Up until a few months ago, we knew Le Matos – a duo comprised of SOCAN members Jean-Philippe Bernier and Jean-Nicolas Leupi — as one of Montréal’s best-kept secrets, whose string of releases and popular remixes (most notably the electro facelift they gave to Coeur de Pirate’s “Comme des enfants”) made them darlings of the indie scene.
That was until they participated in the original score of a feature film that seems on its way to become a cult movie, Turbo Kid. The film’s ‘80s-inspired sci-fi sensibilities were tailor-made for Le Matos’ retro-futurist experimentation. With many a vintage synth, the duo pays homage to Vangelis and the movies of John Carpenter. Killing two birds with one stone, the film also burst onto the international scene thanks to the its performance on the festival circuit (Sundance, SXSW, Fantasia, to name but a few). Their work has also been recognized with a nomination at the Jutra awards in the Best Original Music category.
Their album, Chronicles of the Wasteland, to which the movie’s soundtrack was tagged, was launched in December 2015, and allowed the duo to flex its creative muscles for everyone to see, most notably with an energized vocal collaboration with London-based chanteuse Pawws.
“Currently, we’re recording the original score for a Web series titled ‘Exode’ that will air on TV5. It’s a retro-feel sci-fi that takes place behind closed doors. Once again, we are exploring our love for everything 80s, but with a less cheesy and more ambient approach,” the guys tell us what they are working on in 2016. They are also working on a live performance for Chronicles of a Wasteland as well as a handful of releases and soundtracks.
Ben Caplan: Road Warrior embraces songwriting
Story by Meredith Dault | January 26, 2016
It’s mid-January 2016, and Ben Caplan is at a Mercedes dealership in Germany getting the brakes serviced on the rental vehicle that he and his band, The Casual Smokers, have been using for their tour. It’s no surprise that it’s due for a tune-up: since landing in Europe in mid-December, they’ve played a gig nearly every night, save a short break over the holidays – and there’s no end in sight.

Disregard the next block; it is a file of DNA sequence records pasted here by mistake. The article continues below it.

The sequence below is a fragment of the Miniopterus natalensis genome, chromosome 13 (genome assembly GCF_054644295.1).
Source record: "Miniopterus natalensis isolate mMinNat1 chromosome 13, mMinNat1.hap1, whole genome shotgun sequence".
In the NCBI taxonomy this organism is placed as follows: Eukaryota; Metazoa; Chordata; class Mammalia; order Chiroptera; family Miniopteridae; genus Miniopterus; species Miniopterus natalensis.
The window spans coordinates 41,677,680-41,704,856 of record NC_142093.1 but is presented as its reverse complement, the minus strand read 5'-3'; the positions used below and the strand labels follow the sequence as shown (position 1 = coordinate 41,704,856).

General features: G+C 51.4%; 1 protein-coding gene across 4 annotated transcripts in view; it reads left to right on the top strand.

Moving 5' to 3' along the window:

After the European leg of the tour wraps, Caplan, whose girlfriend, Taryn Kawaja, is also a member of his band, heads directly to the United States for a month of shows. He’ll then go home to Halifax for a five-day break before carrying on to Quebec – all this after already playing 60 shows throughout North America in the two months immediately following release of his second album, Birds with Broken Wings, in September 2015.
“It’s about performing. The only way I know how to do it as my job is to play a show every day.”
But if he’s exhausted, Caplan, isn’t letting it show. “It’s what I do – it’s about performing,” he says simply. “The only way I know how to do it as my job is to play a show every day.”
Beloved for his enthusiasm and larger-than-life stage presence (a review in TheGuardian recently described him as playing “the role of oversized ringmaster to the hilt”), not to mention his exuberant beard, Caplan is clearly at home before an audience.
Trained in theatre, he mindfully pushes the boundaries when he performs, working to straddle the line between the absurd and the authentic. “People want to connect and there is something about absurdity that lets people’s guard down,” he explains, “but then you have to do something real when it’s down.”
For Caplan, that’s where songwriting comes in. “That’s what I want people to connect with,” he says, explaining that while not every song is personal, even those he describes as “intellectual experiments” are about communicating ideas, no matter how theatrical the set-up.
While immensely confident onstage, Caplan admits it took him some time to embrace his voice as a songwriter. Acquiring his first guitar as a 13-year-old (“I played it incessantly!”), he later teamed up with childhood friend Joe Girard (who also contributed to the song “Deliver Me” on Birds with Broken Wings) in his hometown of Hamilton, ON, to form a folk duo. Girard wrote the words and Caplan stuck with melodies.
In time, however, he began working out his own lyrics. “I realized it was much more exciting to sing lyrics that I had written,” Caplan recalls. By the time he moved to Halifax to attend university, he had embraced songwriting wholeheartedly. Within two years he had written the bulk of the songs that make up his first album, In the Time of Great Remembering, which was released in 2011.
Caplan has since won a whole host of award nominations (and wins for Entertainer of the Year at the Nova Scotia Music Awards in 2012 and Rising Star Recording of the Year at the East Coast Music Awards in 2013); performed three times with Symphony Nova Scotia (he proposed to his now wife onstage at one of those shows); and played at the U.K’s Glastonbury Festival, an experience he describes as a career highlight. In September 2015, his song “40 days and 40 Nights,” from his current album, spent several weeks in the Top 10 of the CBC Radio 2 Top 20 chart.